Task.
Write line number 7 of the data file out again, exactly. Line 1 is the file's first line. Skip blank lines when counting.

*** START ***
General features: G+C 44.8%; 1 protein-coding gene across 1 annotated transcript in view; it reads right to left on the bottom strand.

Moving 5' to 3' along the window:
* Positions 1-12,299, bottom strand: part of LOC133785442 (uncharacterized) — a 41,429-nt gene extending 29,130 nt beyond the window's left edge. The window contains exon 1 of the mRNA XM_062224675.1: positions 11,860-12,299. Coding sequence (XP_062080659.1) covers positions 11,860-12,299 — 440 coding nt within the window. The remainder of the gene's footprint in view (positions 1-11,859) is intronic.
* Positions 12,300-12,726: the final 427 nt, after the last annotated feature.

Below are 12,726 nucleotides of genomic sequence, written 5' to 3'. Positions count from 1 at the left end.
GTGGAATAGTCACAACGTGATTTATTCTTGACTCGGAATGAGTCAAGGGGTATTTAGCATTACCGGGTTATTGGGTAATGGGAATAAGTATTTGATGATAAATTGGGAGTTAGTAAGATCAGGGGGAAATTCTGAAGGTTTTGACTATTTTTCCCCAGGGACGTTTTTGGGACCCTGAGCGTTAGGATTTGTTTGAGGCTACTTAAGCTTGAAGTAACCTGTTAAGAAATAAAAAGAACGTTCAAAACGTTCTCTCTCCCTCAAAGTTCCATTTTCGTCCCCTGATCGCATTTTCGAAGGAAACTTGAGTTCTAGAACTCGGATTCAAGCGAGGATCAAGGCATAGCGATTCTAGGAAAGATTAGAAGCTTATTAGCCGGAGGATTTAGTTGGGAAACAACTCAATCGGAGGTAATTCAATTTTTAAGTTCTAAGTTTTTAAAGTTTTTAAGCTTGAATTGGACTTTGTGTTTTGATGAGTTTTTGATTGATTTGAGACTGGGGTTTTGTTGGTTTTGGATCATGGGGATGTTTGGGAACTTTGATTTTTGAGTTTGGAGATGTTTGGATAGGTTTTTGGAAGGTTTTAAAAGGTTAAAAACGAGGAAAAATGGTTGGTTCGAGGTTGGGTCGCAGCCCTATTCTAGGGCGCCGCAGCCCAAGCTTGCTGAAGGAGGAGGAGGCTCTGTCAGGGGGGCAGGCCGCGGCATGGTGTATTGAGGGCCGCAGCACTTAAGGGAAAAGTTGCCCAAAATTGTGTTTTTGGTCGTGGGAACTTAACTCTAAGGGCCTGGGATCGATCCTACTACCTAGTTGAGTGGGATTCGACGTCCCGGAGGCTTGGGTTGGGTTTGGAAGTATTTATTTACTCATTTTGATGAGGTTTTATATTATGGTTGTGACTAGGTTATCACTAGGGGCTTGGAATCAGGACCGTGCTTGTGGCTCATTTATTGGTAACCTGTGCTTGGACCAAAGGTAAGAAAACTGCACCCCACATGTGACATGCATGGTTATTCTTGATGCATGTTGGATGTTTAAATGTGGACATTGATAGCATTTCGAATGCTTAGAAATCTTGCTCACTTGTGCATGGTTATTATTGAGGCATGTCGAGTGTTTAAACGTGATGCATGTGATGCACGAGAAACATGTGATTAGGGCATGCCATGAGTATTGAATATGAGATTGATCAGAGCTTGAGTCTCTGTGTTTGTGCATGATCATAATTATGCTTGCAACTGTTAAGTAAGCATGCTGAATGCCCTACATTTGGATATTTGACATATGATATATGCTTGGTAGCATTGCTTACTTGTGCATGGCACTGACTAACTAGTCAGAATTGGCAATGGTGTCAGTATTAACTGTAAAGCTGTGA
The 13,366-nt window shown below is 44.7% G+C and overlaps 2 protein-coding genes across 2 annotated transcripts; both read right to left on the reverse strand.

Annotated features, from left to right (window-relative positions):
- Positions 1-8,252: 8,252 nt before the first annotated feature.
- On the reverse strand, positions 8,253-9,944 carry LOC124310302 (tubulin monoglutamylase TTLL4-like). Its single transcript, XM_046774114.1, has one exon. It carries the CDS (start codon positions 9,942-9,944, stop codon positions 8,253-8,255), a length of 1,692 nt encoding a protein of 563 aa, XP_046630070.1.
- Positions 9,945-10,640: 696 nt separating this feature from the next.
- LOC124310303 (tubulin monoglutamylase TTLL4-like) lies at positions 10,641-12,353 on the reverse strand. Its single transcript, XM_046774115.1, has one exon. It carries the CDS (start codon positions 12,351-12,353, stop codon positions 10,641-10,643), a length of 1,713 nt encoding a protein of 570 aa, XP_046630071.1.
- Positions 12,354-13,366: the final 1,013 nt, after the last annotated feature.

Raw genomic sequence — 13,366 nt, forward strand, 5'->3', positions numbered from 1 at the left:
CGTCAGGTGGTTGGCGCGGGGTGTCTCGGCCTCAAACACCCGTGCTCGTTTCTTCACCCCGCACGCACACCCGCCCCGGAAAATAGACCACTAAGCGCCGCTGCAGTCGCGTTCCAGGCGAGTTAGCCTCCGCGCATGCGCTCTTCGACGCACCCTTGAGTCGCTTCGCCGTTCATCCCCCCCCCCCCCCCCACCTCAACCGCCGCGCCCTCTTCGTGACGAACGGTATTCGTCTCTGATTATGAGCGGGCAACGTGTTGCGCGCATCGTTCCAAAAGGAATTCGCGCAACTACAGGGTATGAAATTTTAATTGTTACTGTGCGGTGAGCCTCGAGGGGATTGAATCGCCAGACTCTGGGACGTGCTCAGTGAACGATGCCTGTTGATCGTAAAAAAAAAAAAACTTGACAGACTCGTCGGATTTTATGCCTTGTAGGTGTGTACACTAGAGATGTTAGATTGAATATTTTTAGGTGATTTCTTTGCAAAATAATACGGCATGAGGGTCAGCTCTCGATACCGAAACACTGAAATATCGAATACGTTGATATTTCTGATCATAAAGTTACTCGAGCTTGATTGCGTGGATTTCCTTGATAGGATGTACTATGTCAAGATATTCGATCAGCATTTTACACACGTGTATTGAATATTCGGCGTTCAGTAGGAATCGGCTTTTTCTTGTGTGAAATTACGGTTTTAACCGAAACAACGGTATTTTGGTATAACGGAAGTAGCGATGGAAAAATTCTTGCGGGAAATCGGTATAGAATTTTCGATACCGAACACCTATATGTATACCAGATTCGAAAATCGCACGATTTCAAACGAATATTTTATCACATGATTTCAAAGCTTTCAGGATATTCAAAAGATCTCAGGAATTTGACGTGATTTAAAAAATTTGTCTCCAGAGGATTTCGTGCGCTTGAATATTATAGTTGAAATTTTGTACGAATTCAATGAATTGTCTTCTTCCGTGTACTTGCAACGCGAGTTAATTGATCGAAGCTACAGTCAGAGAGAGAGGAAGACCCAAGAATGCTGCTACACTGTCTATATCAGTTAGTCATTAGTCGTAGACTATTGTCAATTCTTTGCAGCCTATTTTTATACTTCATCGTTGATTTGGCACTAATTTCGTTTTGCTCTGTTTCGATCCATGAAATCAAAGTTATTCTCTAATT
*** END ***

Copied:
The 13,366-nt window shown below is 44.7% G+C and overlaps 2 protein-coding genes across 2 annotated transcripts; both read right to left on the reverse strand.